I have a 1990 Caravan with 178K miles on it. Recently it started smoking from the tailpipe intermittently, though the engine was running smoothly and there was no noticeable loss of power. The color of the smoke is gray.
I had a mechanic check it out. He said the compression was fine on all six. He replaced the PCV valve (which had never been changed) and cleaned up a few things. The smoking problem was unchanged. He put some additive in the oil supply and told me to run it for awhile and if that didn't fix it he recommended a ring and valve job (around $1800).
This is somewhat confusing to me. If the rings or valves were bad it would seem that it would have shown up during the compression check. I have noticed a decrease in the smoke but it is still there and more dense when first started up in the morning and for the first few miles. It then appears to quit altogether.
My question: Is it possible that there is a fuel management problem that is causing the engine to run too rich until warmed up? I know old cars used to do this due to a choke problem, but of course, there's no choke mechanism on this vehicle.
By Bob Hunley from Fairfield, CA
I had a 92 Caravan until a year ago. It had 320,000 miles on it. It would sometime smoke until it warmed up and we never had any problems with it. The transmission started to go for the second time and we decided it was time to upgrade so we sent it to the junk yard. We used STP oil treatment in our oil to prevent an tick in the engine. If I were you I wouldn't worry about it.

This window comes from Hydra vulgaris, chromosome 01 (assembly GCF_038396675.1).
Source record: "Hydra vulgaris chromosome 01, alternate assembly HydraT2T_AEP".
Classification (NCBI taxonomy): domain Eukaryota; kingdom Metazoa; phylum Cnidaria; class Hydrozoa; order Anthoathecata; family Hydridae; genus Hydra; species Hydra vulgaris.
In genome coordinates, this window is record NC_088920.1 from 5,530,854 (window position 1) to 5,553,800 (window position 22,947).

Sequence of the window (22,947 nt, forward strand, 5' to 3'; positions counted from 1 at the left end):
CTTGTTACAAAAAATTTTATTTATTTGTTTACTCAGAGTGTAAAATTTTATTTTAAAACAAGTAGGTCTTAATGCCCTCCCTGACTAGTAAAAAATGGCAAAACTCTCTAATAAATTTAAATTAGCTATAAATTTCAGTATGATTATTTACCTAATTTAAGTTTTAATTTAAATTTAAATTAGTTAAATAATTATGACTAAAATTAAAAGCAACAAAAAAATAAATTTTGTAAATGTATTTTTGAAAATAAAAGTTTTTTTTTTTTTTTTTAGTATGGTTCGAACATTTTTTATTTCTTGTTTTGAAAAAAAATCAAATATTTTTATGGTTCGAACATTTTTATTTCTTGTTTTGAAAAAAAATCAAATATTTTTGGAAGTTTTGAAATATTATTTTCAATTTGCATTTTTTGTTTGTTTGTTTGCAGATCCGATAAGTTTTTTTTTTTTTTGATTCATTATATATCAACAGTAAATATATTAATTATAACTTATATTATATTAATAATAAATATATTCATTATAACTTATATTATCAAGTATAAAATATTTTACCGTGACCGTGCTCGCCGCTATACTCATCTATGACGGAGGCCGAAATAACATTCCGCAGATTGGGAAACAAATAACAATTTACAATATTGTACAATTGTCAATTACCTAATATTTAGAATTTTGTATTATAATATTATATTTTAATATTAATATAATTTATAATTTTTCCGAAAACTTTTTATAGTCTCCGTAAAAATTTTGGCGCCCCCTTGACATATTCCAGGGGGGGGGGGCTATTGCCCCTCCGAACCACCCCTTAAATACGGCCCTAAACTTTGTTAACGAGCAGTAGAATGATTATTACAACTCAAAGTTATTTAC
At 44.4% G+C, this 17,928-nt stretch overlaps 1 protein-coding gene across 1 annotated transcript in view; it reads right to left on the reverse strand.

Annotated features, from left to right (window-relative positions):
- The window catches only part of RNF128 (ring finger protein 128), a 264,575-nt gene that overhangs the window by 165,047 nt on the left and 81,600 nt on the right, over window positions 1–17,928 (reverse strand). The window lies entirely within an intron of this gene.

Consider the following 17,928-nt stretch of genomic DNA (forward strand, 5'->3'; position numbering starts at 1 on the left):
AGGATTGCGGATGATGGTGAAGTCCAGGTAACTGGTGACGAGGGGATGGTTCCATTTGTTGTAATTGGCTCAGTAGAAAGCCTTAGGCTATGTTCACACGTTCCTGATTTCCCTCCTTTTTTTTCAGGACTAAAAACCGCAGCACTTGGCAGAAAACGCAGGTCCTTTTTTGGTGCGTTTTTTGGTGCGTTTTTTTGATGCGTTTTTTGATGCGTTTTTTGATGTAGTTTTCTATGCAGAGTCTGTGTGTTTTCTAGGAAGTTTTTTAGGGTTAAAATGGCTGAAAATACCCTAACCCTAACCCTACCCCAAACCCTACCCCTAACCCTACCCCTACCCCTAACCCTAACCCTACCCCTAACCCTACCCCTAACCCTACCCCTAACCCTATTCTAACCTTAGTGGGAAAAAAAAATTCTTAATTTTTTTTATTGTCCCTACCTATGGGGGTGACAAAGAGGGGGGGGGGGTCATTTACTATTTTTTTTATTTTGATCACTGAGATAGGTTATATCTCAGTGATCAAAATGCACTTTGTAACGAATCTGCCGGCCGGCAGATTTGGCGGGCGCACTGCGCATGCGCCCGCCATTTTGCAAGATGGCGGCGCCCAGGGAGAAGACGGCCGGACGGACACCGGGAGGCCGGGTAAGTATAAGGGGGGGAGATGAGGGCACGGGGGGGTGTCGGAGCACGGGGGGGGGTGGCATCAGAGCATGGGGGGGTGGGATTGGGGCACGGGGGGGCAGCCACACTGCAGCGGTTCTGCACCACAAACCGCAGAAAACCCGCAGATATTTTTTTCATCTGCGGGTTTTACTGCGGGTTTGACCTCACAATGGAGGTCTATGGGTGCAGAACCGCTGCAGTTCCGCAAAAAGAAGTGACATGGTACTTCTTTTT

You'll probably have better luck on one of the automotive sites with a forum, but:
Have you been keeping an eye on the radiator coolant level? If there's a blown head gasket coolant can leak into the cylinder(s) and that will show up as smoke, usually white though, but some of today's coolants might show a different color. The last time I overhauled an engine was in the late '60's.
It can still be the piston rings or valves. The mileage is about right and especially if the source of the oil smoke (assuming that's what it is) in the exhaust is the valve stem seals, a compression check would not show that since the valves are closed during the test.
May also want to check the modulator valve on the transmission; the engine will suck the transmission fluid into the carburetor and burns it creating smoke. It's an approx. ten minute job to repair if this is the problem.
If that was my caravan I would find myself another mechanic .
Gray smoke coming from your tailpipe can mean you have a break problem . ie master cylinder is cracked and leaking brake fluid into your lines.